How States Are Improving Tax Incentives for Jobs and Growth: A national assessment of evaluation practices

Source: Josh Goodman and Jeff Chapman, Pew Charitable Trusts, May 2017

From the overview:
Tax incentives—including credits, exemptions, and deductions—are one of the primary tools that states use to try to create jobs, attract new businesses, and strengthen their economies. Incentives are also major budget commitments, collectively costing states billions of dollars a year. Given this importance, policymakers across the country increasingly are demanding high-quality information on the results of tax incentives.

In the last five years, 27 states and the District of Columbia have made progress in gathering evidence on the results of their economic development tax incentives. Ten of these states are leaders in tax incentive evaluation. They have well-designed plans for regular reviews, experience in producing quality evaluations, and a process for informing policy choices. No state met these three criteria five years ago.

State Tax Incentive Evaluation Ratings
Source: Josh Goodman and Jeff Chapman, Pew Charitable Trusts, May 3, 2017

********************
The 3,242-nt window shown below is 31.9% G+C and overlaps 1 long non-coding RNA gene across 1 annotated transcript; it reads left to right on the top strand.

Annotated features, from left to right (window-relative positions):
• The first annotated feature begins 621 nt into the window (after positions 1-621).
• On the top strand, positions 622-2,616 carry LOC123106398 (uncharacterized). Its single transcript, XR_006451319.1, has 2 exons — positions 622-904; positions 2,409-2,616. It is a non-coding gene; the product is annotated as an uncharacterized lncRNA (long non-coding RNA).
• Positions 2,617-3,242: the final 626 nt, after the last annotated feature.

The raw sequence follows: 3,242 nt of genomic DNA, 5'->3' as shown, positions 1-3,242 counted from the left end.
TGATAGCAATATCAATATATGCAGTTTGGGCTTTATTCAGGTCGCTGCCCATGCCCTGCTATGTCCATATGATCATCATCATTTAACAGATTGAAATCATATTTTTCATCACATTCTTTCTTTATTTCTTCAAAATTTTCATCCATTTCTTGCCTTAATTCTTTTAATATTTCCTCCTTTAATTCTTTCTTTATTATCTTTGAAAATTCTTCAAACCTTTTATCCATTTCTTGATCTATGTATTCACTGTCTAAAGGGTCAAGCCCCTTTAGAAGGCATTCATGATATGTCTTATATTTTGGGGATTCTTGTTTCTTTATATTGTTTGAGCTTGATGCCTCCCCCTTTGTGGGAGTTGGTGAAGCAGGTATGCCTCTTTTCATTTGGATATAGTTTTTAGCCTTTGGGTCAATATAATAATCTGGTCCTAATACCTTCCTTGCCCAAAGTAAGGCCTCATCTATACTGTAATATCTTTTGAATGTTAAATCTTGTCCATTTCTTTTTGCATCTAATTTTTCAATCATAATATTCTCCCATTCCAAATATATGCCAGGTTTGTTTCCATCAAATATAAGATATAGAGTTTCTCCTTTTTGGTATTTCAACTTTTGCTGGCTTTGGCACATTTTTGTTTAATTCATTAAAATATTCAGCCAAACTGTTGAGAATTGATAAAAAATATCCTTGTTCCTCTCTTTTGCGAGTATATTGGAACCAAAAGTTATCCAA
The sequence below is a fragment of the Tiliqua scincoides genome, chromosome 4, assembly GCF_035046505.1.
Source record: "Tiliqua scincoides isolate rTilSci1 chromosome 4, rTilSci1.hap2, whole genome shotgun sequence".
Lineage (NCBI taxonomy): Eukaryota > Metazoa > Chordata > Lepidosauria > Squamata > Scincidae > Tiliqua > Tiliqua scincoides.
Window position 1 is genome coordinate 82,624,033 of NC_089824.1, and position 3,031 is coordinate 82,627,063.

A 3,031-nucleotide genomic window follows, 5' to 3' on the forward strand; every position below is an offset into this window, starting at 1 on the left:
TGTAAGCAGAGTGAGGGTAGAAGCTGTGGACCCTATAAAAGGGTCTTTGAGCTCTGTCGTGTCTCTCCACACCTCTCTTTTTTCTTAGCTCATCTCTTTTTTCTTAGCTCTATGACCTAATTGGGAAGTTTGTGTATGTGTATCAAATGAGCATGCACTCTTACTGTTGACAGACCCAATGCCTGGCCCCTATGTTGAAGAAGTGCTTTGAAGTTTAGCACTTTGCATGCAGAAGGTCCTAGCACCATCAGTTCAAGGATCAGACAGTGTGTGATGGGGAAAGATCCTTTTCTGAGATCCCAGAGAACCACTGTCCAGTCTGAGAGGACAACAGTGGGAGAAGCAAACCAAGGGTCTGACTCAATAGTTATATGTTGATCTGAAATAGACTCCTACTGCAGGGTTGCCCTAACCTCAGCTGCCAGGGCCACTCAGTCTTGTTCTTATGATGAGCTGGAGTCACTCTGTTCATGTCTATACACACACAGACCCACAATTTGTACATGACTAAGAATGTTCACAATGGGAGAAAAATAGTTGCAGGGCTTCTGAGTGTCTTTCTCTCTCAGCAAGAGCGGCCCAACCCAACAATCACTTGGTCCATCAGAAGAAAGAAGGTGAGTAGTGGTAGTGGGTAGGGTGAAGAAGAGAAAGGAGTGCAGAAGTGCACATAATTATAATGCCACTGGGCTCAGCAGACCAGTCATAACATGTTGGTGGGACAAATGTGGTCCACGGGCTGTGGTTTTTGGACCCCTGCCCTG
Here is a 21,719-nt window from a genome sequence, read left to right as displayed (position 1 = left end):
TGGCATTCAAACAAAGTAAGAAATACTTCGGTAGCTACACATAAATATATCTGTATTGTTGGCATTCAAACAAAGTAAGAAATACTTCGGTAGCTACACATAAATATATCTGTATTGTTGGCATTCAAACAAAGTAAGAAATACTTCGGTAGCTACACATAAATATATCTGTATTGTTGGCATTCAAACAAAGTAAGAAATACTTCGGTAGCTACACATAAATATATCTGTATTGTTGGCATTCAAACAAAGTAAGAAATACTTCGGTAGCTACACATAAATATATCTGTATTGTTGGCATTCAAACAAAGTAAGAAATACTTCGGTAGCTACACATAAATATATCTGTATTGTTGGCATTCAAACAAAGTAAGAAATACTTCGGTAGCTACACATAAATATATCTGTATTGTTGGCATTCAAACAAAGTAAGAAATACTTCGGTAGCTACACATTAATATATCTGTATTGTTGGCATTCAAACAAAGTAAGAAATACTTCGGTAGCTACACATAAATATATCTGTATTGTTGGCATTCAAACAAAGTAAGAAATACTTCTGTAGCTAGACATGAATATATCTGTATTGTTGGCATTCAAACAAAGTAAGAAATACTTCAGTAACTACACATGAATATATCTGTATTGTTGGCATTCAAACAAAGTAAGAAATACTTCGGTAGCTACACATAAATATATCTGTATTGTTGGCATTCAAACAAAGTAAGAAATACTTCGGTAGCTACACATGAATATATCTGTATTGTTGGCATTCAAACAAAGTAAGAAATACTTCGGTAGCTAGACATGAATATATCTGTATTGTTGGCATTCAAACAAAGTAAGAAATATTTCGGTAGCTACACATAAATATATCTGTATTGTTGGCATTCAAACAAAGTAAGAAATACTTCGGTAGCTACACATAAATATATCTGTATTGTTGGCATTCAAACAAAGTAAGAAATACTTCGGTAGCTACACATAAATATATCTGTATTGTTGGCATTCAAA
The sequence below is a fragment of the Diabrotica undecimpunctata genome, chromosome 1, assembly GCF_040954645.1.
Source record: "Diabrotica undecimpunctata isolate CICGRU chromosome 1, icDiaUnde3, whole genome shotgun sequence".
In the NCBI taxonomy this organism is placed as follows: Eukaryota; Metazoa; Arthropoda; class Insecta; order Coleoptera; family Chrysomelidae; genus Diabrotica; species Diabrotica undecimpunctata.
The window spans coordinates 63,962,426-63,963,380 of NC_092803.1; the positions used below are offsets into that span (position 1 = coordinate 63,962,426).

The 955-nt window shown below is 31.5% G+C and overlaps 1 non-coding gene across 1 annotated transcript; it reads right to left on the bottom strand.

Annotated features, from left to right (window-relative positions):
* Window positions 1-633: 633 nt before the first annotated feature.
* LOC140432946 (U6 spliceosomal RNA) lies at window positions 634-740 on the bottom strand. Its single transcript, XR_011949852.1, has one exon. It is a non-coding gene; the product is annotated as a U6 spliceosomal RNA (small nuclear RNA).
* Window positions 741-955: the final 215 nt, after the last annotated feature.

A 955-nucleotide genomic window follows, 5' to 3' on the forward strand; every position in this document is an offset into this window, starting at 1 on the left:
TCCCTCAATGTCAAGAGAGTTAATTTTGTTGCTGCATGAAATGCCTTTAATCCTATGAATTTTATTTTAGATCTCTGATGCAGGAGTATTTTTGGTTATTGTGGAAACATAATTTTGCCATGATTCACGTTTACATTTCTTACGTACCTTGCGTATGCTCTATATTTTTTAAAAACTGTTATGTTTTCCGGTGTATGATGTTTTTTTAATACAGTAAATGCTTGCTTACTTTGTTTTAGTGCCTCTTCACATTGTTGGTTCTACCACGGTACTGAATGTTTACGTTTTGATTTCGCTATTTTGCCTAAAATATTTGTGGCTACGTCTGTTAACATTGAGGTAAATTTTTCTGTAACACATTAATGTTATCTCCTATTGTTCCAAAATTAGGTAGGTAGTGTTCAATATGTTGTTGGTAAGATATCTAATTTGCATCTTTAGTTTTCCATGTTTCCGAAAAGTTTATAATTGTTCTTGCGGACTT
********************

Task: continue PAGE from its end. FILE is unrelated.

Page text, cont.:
Tax incentives—including credits, exemptions, and deductions—are one of the primary tools that states use to try to create jobs, attract new businesses, and strengthen their economies. Incentives are also major budget commitments, collectively costing states billions of dollars a year. Given this importance, policymakers across the country increasingly are demanding high-quality information on the results of tax incentives.

Staff members of The Pew Charitable Trusts have assessed each state on the extent to which it has taken three steps to successfully evaluate tax incentives: making a plan, measuring the impact, and informing policy choices. These criteria were selected because they lead to regular, high-quality analyses that lawmakers use to improve the results of the state’s economic development efforts.
These ratings, originally published in May 2017, will be updated as state practices change.